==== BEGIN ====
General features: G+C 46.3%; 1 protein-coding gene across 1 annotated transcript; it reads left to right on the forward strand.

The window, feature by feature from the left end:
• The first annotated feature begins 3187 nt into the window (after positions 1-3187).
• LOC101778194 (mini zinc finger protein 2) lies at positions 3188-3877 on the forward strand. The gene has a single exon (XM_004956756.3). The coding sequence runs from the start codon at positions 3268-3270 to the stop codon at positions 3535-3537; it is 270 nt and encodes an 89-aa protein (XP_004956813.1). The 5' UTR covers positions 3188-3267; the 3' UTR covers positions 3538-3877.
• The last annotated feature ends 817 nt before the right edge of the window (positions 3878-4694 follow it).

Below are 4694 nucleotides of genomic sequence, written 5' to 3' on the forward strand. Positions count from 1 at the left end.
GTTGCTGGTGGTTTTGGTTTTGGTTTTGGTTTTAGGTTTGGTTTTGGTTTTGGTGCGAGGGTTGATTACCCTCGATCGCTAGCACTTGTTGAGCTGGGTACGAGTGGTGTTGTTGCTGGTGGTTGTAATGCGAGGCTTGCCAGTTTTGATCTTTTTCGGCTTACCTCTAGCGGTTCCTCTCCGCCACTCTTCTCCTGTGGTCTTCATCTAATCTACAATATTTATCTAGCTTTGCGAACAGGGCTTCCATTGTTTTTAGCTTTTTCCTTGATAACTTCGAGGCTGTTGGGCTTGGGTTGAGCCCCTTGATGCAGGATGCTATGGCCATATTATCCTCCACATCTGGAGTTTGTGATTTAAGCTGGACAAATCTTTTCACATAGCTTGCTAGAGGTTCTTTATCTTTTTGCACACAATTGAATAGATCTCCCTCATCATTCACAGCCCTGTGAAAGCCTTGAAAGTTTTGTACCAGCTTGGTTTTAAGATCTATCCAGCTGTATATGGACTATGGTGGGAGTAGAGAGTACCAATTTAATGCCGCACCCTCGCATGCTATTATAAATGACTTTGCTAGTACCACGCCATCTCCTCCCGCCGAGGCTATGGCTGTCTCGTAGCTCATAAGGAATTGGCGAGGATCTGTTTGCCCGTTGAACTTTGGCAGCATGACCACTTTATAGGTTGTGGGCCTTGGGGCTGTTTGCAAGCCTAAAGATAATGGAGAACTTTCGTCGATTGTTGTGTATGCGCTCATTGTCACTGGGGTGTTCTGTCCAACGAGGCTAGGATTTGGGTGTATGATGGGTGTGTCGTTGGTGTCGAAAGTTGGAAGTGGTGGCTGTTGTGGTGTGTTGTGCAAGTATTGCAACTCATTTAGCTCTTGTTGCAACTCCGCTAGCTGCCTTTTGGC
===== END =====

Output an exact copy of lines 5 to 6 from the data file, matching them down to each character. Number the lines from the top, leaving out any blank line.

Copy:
• The last annotated feature ends 817 nt before the right edge of the window (positions 3878-4694 follow it).

Below are 4694 nucleotides of genomic sequence, written 5' to 3' on the forward strand. Positions count from 1 at the left end.